Intending to inspire viewers to do more than just feel sad about immigration news, Netflix‘s original docuseries Living Undocumented is a dose of reality and a punch in the gut.
The series follows eight undocumented families as they face potential deportation in the United States—an extraordinary feat in regards to access, considering each individual risked more attention from ICE by allowing camera crews into their lives. The series is relentlessly sad and heavy; there’s rarely a moment of hope or happiness.
The stories in Living Undocumented are diverse, but each is harrowing in its own way. Viewers meet Luis, a construction worker in Odessa, Texas from Honduras who’s pregnant girlfriend is deported back to a country where her violent ex-husband awaits her. There are Ron and Karen, two immigrants from Israel who came to the U.S. with tourist visas 17 years ago and decided to stay to raise their children in a safer country—and who now can’t return to Israel so Ron can say goodbye to his dying mother. Alejandra is an immigrant from Mexico and a military wife whose husband voted for President Donald Trump wrongly believing he would never deport his wife. Vinny is a political refugee from Laos whose residency status was revoked in 2013 after he served 12 years in prison for drug trafficking. Pablo is a teenager whose family faces deportation back to Colombia, where guerillas continue to send his father threatening letters.
Each of these families faces the scary possibility of returning to a country where they do not feel safe—or can’t even remember. Despite the complicated situations, each family retains faith in God.
The series follows the families in their day-to-day lives, when they meet with their attorneys, and when they attend their trials. It’s raw. In the first episode, for example, viewers see Luis’ immigration lawyer get assaulted by an ICE agent after Luis is tricked into getting detained. Interviews with immigration attorneys and footage of Trump talking about immigrants accompany these stories to provide glaring facts and context.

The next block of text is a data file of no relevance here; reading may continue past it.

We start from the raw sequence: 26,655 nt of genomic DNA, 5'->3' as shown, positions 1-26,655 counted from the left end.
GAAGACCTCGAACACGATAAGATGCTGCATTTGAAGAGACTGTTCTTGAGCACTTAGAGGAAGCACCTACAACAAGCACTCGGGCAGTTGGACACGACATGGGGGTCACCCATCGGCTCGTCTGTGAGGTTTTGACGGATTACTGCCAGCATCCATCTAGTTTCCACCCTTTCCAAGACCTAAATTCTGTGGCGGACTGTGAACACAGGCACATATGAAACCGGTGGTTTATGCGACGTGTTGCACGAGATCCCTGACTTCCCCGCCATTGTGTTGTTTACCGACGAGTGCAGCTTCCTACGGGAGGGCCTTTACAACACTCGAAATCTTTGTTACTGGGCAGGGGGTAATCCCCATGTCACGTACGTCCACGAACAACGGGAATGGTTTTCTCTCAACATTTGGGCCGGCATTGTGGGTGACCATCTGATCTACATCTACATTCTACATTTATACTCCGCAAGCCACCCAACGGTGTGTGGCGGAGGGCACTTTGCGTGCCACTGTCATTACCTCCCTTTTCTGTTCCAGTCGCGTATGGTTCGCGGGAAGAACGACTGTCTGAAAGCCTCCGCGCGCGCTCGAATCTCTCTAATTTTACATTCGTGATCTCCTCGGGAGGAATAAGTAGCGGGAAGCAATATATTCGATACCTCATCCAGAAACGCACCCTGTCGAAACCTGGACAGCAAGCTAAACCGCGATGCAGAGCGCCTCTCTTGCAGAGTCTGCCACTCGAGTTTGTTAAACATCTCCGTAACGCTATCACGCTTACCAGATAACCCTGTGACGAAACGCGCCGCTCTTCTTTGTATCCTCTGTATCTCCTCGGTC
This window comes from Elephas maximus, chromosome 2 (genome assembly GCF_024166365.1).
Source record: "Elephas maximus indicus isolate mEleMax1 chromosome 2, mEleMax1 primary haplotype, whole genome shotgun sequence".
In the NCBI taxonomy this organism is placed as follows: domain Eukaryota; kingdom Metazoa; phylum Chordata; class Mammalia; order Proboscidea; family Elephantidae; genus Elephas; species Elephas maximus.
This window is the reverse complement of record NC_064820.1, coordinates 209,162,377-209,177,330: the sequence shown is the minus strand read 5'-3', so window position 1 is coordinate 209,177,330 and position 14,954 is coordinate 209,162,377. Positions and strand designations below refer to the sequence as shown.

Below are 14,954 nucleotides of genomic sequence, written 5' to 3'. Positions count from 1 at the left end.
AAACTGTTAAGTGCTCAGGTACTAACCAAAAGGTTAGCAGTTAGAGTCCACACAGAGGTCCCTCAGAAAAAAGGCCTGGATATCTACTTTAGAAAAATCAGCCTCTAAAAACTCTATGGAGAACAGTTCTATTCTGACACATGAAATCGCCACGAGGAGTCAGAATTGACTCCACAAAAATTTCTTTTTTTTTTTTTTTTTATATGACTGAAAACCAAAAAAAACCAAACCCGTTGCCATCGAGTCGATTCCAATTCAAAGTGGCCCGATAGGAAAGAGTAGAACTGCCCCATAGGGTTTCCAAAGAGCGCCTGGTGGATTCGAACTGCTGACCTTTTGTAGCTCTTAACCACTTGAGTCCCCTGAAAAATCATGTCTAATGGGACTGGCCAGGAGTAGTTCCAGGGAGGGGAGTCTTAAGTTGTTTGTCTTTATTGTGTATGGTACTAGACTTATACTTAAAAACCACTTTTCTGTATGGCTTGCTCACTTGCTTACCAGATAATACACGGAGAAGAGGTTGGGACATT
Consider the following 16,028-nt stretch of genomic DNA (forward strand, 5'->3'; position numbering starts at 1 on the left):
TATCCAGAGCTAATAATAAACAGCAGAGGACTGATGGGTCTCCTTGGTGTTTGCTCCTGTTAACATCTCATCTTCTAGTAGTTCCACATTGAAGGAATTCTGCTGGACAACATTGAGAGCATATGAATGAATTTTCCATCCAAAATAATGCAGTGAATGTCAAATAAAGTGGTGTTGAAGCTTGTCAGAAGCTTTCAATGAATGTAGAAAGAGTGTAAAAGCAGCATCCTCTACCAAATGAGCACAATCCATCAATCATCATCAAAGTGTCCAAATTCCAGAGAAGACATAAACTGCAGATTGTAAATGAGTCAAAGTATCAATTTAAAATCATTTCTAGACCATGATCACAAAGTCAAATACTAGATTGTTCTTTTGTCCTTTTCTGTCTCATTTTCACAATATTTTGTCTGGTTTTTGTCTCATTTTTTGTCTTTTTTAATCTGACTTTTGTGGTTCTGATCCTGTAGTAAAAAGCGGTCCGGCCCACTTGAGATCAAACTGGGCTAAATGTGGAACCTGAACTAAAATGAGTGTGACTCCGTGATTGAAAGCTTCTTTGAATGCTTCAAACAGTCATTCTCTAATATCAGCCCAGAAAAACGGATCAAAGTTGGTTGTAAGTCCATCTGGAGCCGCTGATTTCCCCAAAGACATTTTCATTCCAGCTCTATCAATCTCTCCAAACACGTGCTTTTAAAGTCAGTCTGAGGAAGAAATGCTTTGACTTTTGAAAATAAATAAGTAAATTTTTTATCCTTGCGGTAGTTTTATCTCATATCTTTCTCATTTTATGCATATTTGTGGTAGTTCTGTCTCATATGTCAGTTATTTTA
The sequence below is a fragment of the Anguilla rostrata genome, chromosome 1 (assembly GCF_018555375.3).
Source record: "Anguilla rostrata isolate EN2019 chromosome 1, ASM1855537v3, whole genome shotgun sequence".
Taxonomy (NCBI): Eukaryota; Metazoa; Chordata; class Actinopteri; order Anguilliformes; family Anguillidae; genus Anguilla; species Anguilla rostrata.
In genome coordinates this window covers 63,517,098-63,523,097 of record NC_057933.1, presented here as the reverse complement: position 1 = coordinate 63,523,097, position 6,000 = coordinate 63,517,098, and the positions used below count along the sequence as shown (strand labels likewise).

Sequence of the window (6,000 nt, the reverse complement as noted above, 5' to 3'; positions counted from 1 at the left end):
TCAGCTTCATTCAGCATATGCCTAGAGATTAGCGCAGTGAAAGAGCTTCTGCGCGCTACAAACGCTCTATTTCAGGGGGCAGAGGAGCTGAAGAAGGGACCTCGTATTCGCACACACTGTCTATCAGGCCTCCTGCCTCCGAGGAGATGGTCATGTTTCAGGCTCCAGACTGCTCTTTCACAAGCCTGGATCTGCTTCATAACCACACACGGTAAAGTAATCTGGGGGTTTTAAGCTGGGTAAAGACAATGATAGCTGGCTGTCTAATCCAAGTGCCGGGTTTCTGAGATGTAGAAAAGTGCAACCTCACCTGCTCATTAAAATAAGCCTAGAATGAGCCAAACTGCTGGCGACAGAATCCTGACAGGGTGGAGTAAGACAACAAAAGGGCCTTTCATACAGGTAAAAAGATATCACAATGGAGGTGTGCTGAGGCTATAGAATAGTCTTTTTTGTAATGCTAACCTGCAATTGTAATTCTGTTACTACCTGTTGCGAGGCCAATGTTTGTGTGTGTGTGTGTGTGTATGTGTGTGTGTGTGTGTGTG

Production-wise, the docuseries is almost seamless. Its crisp and jarring footage captures some of the most vulnerable moments for its subjects. It transitions from each story with ease. The only faults are that it uses sinister music excessively and some of the “candid” conversations feel scripted.
Notably, actress Selena Gomez and her mother Mandy Teefey were two of the executive producers for the series. In a press release, Gomez said she signed onto the project because it humanized the stories of undocumented people.
“Clearly we see a lot in the news concerning immigration, but I think it’s important that we go beyond the sound bites,” Gomez said. “I’m deeply concerned about the way people are being treated and it’s my hope that anyone who watches the series can get a deeper understanding of the families whose lives are being affected by our immigration policies.”
Ultimately, Living Undocumented succeeds at Gomez’s mission for the project. It doesn’t let you forget for even a second about the humanity of the immigration crisis in the U.S. It reminds its viewers that immigration is about more than the numbers of people who come to the U.S. every year; each of those numbers stands for a person—and every person has their own story about why they are risking their lives to come to the U.S.
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